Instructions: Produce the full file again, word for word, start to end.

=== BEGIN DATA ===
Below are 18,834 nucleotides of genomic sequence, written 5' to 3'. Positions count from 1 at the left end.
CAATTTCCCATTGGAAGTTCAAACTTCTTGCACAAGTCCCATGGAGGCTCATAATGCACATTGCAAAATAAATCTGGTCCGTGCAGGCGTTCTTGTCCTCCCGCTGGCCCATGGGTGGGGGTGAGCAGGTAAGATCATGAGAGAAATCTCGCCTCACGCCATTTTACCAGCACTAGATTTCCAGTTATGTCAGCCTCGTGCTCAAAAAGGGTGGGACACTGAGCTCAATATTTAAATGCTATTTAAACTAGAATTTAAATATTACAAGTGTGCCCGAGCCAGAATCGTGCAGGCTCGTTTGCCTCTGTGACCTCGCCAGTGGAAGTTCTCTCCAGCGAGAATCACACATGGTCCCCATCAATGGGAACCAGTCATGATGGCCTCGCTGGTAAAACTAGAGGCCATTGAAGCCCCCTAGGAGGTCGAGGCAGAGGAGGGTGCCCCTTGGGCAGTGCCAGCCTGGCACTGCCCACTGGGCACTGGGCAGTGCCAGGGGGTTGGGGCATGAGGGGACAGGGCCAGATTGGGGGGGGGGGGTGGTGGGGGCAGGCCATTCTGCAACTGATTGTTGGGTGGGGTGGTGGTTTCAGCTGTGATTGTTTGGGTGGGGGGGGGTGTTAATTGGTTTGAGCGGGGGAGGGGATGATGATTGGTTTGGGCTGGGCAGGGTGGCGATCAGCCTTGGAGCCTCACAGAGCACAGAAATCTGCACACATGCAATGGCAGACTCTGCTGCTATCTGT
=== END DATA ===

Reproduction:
Below are 18,834 nucleotides of genomic sequence, written 5' to 3'. Positions count from 1 at the left end.
CAATTTCCCATTGGAAGTTCAAACTTCTTGCACAAGTCCCATGGAGGCTCATAATGCACATTGCAAAATAAATCTGGTCCGTGCAGGCGTTCTTGTCCTCCCGCTGGCCCATGGGTGGGGGTGAGCAGGTAAGATCATGAGAGAAATCTCGCCTCACGCCATTTTACCAGCACTAGATTTCCAGTTATGTCAGCCTCGTGCTCAAAAAGGGTGGGACACTGAGCTCAATATTTAAATGCTATTTAAACTAGAATTTAAATATTACAAGTGTGCCCGAGCCAGAATCGTGCAGGCTCGTTTGCCTCTGTGACCTCGCCAGTGGAAGTTCTCTCCAGCGAGAATCACACATGGTCCCCATCAATGGGAACCAGTCATGATGGCCTCGCTGGTAAAACTAGAGGCCATTGAAGCCCCCTAGGAGGTCGAGGCAGAGGAGGGTGCCCCTTGGGCAGTGCCAGCCTGGCACTGCCCACTGGGCACTGGGCAGTGCCAGGGGGTTGGGGCATGAGGGGACAGGGCCAGATTGGGGGGGGGGGGTGGTGGGGGCAGGCCATTCTGCAACTGATTGTTGGGTGGGGTGGTGGTTTCAGCTGTGATTGTTTGGGTGGGGGGGGGTGTTAATTGGTTTGAGCGGGGGAGGGGATGATGATTGGTTTGGGCTGGGCAGGGTGGCGATCAGCCTTGGAGCCTCACAGAGCACAGAAATCTGCACACATGCAATGGCAGACTCTGCTGCTATCTGT